Plaintiff and Nicholson both argue that 28 U.S.C. §
1441(b)(2) bars removal because, under a proper citizenship
analysis, Nicholson is a forum defendant. (R. 12, Pl's
Mem. at 6, 11-14; R. 16, Def.'s Mem. at 11.)
defendant may remove to federal court "any civil action
brought in a State court of which the district courts of the
United States have original jurisdiction." 28 U.S.C.
§ 1441(a). In a case that has been removed, a plaintiff
may file "[a] motion to remand the case on the basis of
any defect other than lack of subject matter jurisdiction . .
. within 30 days after the filing of the notice of
removal." 28 U.S.C. § 1447(c). "In considering
a motion for remand, the court must examine the
plaintiff['s] complaint at the time of the
defendant's removal and assume the truth of all factual
allegations contained within the original complaint."
Scouten v. MNL-FTS, LLC, 708 F.Supp.2d 729, 731
(N.D, 111. 2010) (citation omitted). The removing party-here,
FCA- bears the burden of establishing the propriety of
removal, and any doubts concerning removal should be
"resolved in favor of the plaintiffs choice of forum in
state court." Morris v. Nuzzo, 718 F.3d 660,
668 (7th Cir. 2013); see also Schur v. LA. Weight Loss
Ctrs., Inc., 577 F.3d 752, 758 (7th Cir. 2009)
("[F]ederal courts should interpret the removal statute
narrowly, resolving any doubt in favor of the plaintiffs
choice of forum in state court.").
Timeliness of Removal
Court first addresses Nicholson's argument that removal
was untimely under 28 U.S.C. § 1446. Section 1446
provides that a notice of removal must be filed "within
30 days after the receipt by the defendant. . . of the
initial pleading setting forth the claim for relief upon
which such action or proceeding is based." 28 U.S.C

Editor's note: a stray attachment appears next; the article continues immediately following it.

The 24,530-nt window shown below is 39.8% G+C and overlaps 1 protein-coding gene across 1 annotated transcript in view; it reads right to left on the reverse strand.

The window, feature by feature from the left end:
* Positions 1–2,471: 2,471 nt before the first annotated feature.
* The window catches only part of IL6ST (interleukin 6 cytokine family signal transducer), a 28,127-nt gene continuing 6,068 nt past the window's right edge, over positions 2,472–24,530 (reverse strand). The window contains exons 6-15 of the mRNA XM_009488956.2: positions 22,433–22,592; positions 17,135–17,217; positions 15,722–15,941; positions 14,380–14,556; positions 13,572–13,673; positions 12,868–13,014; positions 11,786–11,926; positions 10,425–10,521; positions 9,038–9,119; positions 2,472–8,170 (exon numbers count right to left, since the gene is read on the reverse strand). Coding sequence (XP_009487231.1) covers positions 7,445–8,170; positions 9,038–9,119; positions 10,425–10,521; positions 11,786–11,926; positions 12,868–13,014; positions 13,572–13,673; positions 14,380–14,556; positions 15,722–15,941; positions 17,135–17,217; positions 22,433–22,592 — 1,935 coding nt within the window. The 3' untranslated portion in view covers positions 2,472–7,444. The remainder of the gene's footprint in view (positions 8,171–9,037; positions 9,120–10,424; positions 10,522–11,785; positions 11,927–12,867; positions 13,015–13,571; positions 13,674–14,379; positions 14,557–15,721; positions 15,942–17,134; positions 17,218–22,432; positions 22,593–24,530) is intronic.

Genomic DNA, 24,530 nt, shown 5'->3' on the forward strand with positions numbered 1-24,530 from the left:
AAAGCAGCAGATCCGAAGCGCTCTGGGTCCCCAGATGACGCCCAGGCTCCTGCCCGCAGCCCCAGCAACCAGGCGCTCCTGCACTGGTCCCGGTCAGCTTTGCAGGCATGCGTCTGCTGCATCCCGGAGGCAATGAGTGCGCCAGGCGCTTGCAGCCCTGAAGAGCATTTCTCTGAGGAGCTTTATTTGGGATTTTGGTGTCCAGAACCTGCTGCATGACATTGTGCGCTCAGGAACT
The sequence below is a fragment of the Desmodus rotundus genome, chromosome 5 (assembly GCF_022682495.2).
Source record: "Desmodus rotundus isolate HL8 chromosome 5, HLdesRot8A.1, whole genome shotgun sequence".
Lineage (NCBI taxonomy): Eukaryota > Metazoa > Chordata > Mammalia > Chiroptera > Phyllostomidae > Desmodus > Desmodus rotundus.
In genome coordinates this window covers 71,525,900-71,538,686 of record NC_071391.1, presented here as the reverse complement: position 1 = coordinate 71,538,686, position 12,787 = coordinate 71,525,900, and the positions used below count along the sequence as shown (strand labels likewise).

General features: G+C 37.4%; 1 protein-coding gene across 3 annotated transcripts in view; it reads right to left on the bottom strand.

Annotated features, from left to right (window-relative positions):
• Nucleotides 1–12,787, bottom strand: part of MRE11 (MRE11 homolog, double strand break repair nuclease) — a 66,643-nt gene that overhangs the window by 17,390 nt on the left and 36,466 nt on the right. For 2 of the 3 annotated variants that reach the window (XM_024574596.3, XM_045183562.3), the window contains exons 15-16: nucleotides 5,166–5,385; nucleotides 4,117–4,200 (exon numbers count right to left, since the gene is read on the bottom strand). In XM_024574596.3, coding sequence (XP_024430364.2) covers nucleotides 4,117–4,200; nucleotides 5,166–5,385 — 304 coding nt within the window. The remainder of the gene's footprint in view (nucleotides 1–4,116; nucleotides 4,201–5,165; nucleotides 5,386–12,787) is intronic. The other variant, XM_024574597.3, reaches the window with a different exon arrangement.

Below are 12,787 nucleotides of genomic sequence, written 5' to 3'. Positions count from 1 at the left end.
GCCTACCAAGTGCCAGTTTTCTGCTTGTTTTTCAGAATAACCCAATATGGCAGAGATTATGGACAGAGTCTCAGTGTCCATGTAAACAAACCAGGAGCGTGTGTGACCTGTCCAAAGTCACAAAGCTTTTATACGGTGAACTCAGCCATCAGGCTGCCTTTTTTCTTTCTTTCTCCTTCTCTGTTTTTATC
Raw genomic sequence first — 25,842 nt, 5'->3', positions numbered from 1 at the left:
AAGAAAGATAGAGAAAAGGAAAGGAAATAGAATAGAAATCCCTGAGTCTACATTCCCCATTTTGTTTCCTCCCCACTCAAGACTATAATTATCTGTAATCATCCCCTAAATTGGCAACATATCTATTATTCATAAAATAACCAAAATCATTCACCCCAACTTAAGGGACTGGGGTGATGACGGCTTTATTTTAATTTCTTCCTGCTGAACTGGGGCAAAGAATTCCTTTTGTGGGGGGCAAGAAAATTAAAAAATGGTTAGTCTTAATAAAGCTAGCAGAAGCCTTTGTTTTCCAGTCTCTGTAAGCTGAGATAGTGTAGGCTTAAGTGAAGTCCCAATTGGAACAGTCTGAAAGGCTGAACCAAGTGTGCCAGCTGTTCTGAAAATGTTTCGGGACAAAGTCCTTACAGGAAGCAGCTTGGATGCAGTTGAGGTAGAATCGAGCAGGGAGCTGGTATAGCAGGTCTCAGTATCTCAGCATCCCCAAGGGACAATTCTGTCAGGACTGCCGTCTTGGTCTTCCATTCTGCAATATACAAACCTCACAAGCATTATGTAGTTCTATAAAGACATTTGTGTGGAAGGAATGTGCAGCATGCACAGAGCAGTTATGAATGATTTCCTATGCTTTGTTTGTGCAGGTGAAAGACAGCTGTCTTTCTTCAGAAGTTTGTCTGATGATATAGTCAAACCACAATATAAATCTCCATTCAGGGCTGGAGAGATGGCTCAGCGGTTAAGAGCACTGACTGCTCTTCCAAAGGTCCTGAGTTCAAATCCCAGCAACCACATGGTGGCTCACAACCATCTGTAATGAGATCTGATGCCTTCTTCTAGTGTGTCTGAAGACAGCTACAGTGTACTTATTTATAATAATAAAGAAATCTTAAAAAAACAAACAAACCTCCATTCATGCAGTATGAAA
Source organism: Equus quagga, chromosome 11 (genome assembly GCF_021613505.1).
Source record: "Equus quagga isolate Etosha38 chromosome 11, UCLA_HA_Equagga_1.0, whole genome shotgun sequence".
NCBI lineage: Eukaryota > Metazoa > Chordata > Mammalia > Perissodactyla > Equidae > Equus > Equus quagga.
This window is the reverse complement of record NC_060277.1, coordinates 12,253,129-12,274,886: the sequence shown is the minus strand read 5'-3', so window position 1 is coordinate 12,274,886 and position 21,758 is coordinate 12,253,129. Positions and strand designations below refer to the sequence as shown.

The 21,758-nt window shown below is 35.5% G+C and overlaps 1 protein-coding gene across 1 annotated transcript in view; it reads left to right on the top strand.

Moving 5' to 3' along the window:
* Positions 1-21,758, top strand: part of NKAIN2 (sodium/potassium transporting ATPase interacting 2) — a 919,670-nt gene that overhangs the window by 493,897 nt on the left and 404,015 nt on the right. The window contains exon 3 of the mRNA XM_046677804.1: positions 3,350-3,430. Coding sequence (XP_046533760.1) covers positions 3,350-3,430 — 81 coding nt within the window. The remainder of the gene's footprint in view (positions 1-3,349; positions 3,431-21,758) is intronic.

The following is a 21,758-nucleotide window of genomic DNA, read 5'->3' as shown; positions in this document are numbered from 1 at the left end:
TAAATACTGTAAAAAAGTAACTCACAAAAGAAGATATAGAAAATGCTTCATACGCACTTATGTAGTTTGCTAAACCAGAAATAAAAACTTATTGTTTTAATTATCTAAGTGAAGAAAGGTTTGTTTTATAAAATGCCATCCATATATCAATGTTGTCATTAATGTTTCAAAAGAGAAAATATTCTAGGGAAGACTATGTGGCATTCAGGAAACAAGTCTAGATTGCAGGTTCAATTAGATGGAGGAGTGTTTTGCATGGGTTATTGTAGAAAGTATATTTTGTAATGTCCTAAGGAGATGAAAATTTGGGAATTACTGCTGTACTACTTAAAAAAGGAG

§ 1446(b)(1). However, "if the case stated by the
initial pleading is not removable, a notice of removal may be
filed within thirty days after receipt by the defendant... of
an amended pleading, motion, order or other paper from which
it may first be ascertained that the case is ... or has
become removable." 28 U.S .C. § 1446(b)(3).
Nicholson does not contend that the case as stated by the
initial complaint was removable; the question is only whether
removal was timely under Section 1446(b)(3).
contends that removal was timely because it filed the notice
of removal within 30 days of receiving a transcript of
Nicholson's deposition. (R. 1, Notice of Removal ¶
8.) FCA asserts that Nicholson's deposition was the first
time it ascertained that the case was removable, and that it
timely removed the case within 30 days of receiving the
deposition transcript. (R. 27, Def's Resp. at 15.) Nicholson
counters that removal was untimely because discovery produced
long before his deposition provided much of the information
on which FCA relies to establish federal jurisdiction. (R.
16, Def.'s Mem. at 13-14.) Specifically, Nicholson points
out that the police report filed after the accident listed a
North Dakota address for him and showed that he possessed a